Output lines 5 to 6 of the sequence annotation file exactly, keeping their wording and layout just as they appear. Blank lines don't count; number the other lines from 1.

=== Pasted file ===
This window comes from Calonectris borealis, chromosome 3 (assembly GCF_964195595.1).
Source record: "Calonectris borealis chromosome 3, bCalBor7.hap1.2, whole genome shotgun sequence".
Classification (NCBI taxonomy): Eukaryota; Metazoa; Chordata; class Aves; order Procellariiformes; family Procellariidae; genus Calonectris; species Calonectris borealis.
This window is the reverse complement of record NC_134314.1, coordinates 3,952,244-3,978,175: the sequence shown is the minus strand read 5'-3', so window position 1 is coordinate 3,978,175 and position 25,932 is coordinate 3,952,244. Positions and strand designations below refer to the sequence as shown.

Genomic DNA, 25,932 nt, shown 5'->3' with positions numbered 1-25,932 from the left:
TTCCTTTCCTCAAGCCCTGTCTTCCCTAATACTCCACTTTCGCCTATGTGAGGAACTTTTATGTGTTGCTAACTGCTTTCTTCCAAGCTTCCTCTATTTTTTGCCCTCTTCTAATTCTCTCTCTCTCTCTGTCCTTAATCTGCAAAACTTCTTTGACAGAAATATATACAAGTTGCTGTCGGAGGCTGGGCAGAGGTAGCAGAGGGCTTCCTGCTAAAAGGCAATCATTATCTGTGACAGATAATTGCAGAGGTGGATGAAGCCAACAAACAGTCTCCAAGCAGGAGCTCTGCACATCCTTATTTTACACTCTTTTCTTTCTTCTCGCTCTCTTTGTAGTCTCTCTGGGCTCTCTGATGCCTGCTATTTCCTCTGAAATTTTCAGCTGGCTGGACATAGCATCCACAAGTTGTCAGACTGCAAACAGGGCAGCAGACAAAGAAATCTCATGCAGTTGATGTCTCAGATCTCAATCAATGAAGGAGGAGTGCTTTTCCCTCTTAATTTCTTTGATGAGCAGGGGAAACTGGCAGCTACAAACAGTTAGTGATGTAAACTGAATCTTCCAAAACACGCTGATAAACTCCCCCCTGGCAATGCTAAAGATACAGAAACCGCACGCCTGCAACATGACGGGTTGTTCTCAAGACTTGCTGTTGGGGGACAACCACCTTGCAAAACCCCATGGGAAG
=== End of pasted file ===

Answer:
Genomic DNA, 25,932 nt, shown 5'->3' with positions numbered 1-25,932 from the left:
TTCCTTTCCTCAAGCCCTGTCTTCCCTAATACTCCACTTTCGCCTATGTGAGGAACTTTTATGTGTTGCTAACTGCTTTCTTCCAAGCTTCCTCTATTTTTTGCCCTCTTCTAATTCTCTCTCTCTCTCTGTCCTTAATCTGCAAAACTTCTTTGACAGAAATATATACAAGTTGCTGTCGGAGGCTGGGCAGAGGTAGCAGAGGGCTTCCTGCTAAAAGGCAATCATTATCTGTGACAGATAATTGCAGAGGTGGATGAAGCCAACAAACAGTCTCCAAGCAGGAGCTCTGCACATCCTTATTTTACACTCTTTTCTTTCTTCTCGCTCTCTTTGTAGTCTCTCTGGGCTCTCTGATGCCTGCTATTTCCTCTGAAATTTTCAGCTGGCTGGACATAGCATCCACAAGTTGTCAGACTGCAAACAGGGCAGCAGACAAAGAAATCTCATGCAGTTGATGTCTCAGATCTCAATCAATGAAGGAGGAGTGCTTTTCCCTCTTAATTTCTTTGATGAGCAGGGGAAACTGGCAGCTACAAACAGTTAGTGATGTAAACTGAATCTTCCAAAACACGCTGATAAACTCCCCCCTGGCAATGCTAAAGATACAGAAACCGCACGCCTGCAACATGACGGGTTGTTCTCAAGACTTGCTGTTGGGGGACAACCACCTTGCAAAACCCCATGGGAAG